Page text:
Study population and setting
Vaccines for COVID-19 are extremely effective in preventing SARS-CoV-2 infection. However, it is expected that some individuals will still become infected post-vaccination, especially in regions where community transmission remains high. This report describes SARS-CoV-2 vaccine breakthrough infections in the United States as monitored through April 30, 2021. Cases were voluntarily reported to the CDC by local health departments in 46 US states and territories. Breakthrough infection was defined as a positive test for SARS-CoV-2 (either RNA or antigen) >14 days after completion of all recommended vaccine doses. A subset of RNA-positive samples was used for genomic sequencing to identify breakthrough infections caused by variants of concern.
Summary of Main Findings
Of the 10,262 reported SARS-CoV-2 vaccine breakthrough infections, 63% (n=6,446) occurred in women, with a median patient age of 58 years (IQR: 40-74 years). These data were consistent with the distribution of sex and age in the population of vaccinated individuals at the time of the study. One quarter of breakthrough infections were classified as asymptomatic (n=2,725 [27%]). However, cases were also identified among hospitalized patients (n=995 [10%]), although many (n=289 [29%]) had been hospitalized for reasons unrelated to COVID-19 disease. Breakthrough infections were also identified in 160 (2%) patients who died (median age, 82 years), although some deaths (n=28 [18%]) were attributed to other causes. Genomic sequences were obtained for 555 (5%) breakthrough cases, 356 (64%) of which were caused by variants of concern (B.1.1.7, B.1.429, B.1.427, P.1, and B.1.351). These results are consistent with the proportion of all US cases attributed to variants of concern (70%) between March 28 and April 10, 2021.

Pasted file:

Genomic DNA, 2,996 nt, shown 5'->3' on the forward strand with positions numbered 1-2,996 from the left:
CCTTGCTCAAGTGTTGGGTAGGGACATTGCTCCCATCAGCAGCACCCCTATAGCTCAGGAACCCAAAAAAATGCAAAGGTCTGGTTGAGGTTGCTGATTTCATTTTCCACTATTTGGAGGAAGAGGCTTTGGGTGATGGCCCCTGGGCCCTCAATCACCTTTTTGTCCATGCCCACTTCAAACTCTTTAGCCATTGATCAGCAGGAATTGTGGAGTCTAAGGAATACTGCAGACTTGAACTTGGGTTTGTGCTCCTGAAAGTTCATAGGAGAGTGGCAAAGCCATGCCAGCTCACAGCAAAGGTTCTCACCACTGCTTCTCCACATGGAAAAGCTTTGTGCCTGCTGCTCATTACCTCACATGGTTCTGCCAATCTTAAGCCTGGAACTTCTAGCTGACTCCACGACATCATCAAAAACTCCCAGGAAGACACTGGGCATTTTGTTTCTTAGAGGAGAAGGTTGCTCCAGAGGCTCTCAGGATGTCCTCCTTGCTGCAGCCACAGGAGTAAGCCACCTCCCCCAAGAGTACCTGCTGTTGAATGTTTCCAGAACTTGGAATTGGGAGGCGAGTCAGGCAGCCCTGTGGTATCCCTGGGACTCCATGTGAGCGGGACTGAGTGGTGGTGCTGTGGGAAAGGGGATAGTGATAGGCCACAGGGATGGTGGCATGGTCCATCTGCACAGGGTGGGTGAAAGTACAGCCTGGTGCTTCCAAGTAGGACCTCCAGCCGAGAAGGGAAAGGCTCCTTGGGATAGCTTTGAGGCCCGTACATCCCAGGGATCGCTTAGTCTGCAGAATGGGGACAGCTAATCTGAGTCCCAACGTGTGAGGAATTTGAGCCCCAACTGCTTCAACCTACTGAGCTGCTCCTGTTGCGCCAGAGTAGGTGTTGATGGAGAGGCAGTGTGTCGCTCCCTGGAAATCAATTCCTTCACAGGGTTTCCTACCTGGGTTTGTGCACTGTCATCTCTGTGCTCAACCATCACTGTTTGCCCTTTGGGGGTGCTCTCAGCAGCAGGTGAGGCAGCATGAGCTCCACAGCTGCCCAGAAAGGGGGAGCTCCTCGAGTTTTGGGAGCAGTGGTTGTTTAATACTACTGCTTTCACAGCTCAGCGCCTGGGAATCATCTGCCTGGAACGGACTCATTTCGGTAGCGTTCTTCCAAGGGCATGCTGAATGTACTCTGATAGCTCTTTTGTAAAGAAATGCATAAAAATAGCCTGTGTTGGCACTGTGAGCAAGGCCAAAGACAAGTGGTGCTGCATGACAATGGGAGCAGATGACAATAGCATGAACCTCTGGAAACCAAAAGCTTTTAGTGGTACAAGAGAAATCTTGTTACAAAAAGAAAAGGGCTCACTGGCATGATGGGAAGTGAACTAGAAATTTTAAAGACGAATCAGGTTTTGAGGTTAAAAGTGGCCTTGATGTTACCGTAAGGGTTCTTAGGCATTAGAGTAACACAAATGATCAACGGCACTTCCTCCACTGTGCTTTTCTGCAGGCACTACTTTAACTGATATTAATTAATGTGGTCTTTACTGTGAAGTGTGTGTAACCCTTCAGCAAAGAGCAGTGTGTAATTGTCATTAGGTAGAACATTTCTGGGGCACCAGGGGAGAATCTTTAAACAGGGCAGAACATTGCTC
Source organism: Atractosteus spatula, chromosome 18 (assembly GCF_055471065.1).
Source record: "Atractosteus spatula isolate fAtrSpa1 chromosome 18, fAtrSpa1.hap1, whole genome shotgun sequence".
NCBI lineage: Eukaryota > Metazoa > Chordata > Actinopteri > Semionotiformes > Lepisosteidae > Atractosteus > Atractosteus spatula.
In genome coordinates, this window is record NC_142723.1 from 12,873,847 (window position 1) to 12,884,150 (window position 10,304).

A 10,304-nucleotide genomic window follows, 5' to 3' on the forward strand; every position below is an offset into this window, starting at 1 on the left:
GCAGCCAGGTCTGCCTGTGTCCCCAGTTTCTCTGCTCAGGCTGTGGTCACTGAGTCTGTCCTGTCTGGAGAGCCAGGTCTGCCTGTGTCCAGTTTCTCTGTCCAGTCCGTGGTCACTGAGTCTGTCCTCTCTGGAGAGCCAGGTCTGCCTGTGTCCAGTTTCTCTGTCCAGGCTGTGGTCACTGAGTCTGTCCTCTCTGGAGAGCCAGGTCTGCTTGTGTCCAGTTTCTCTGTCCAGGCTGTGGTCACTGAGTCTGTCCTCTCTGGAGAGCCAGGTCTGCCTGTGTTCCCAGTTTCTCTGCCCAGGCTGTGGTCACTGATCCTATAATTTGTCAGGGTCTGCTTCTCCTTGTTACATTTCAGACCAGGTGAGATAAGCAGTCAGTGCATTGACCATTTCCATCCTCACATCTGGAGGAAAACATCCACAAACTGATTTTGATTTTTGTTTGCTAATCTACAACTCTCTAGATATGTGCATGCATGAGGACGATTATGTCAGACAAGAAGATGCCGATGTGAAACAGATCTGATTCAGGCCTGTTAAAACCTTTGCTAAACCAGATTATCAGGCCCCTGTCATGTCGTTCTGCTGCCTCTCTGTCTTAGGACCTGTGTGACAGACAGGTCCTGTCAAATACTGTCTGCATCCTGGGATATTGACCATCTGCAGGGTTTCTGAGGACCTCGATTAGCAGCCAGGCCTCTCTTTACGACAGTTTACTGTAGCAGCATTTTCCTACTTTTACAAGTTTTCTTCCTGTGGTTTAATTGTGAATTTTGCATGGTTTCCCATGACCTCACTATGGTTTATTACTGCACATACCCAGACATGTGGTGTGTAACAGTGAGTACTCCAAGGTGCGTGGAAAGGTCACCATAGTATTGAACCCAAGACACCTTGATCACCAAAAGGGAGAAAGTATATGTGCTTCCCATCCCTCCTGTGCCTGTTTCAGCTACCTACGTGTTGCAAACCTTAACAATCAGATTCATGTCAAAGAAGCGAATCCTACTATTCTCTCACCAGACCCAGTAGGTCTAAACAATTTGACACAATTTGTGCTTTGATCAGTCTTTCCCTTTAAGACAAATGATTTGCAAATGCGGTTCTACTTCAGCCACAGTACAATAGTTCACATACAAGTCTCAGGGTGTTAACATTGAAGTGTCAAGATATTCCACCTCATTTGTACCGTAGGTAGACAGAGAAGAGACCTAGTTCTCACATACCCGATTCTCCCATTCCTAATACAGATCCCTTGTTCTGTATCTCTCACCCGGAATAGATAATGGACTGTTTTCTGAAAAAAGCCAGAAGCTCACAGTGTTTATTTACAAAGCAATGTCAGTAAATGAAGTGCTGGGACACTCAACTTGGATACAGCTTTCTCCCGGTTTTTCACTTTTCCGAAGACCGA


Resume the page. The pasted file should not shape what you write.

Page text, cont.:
This study includes a review of SARS-CoV-2 vaccine breakthrough infections reported in the United States through April 2021.
Sampling was completed via voluntary, passive reporting; data may not have been complete or adequately representative. Breakthrough cases may have included those where exposure took place prior to the 14-day cutoff, but symptoms developed, and testing took place after the 14-day cutoff. Vaccinated individuals are far less likely to experience symptomatic or severe illness, leading to lower rates of SARS-CoV-2 testing for this group vs. the unvaccinated population; the number of reported breakthrough cases was likely substantially undercounted as a result. Sequencing data were generated for only a small subset of breakthrough cases and may not be representative. Results were not stratified according to vaccine type, which may confound results because the Johnson & Johnson vaccine reaches maximum levels of effectiveness later than the Pfizer and Moderna vaccines.
This study describes SARS-CoV-2 vaccine breakthrough infections in the United States in early 2021. At the close of the study period, 101 million people in the United States had been fully vaccinated, and community transmission was still high (355,000 cases reported between April 24–30). The study therefore represents a measure of population level vaccine effectiveness in the United States at a time when ongoing risk of SARS-CoV-2 infection remained high.
This review was posted on: 13 June 2021